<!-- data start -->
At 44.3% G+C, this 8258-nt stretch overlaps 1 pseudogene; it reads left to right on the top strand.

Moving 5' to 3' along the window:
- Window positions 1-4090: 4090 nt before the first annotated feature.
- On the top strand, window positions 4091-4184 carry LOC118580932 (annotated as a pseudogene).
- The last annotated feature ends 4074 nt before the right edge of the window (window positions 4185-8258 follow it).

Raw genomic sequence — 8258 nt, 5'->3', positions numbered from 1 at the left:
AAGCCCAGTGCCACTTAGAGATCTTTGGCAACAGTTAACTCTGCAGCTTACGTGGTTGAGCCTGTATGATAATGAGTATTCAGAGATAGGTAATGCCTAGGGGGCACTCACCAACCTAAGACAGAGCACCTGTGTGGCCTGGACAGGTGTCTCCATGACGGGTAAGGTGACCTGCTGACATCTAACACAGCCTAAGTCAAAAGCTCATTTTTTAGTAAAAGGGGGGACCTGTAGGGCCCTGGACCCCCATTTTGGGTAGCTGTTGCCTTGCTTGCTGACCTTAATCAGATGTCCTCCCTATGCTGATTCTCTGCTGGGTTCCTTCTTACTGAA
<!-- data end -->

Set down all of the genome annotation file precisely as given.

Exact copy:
At 44.3% G+C, this 8258-nt stretch overlaps 1 pseudogene; it reads left to right on the top strand.

Moving 5' to 3' along the window:
- Window positions 1-4090: 4090 nt before the first annotated feature.
- On the top strand, window positions 4091-4184 carry LOC118580932 (annotated as a pseudogene).
- The last annotated feature ends 4074 nt before the right edge of the window (window positions 4185-8258 follow it).

Raw genomic sequence — 8258 nt, 5'->3', positions numbered from 1 at the left:
AAGCCCAGTGCCACTTAGAGATCTTTGGCAACAGTTAACTCTGCAGCTTACGTGGTTGAGCCTGTATGATAATGAGTATTCAGAGATAGGTAATGCCTAGGGGGCACTCACCAACCTAAGACAGAGCACCTGTGTGGCCTGGACAGGTGTCTCCATGACGGGTAAGGTGACCTGCTGACATCTAACACAGCCTAAGTCAAAAGCTCATTTTTTAGTAAAAGGGGGGACCTGTAGGGCCCTGGACCCCCATTTTGGGTAGCTGTTGCCTTGCTTGCTGACCTTAATCAGATGTCCTCCCTATGCTGATTCTCTGCTGGGTTCCTTCTTACTGAA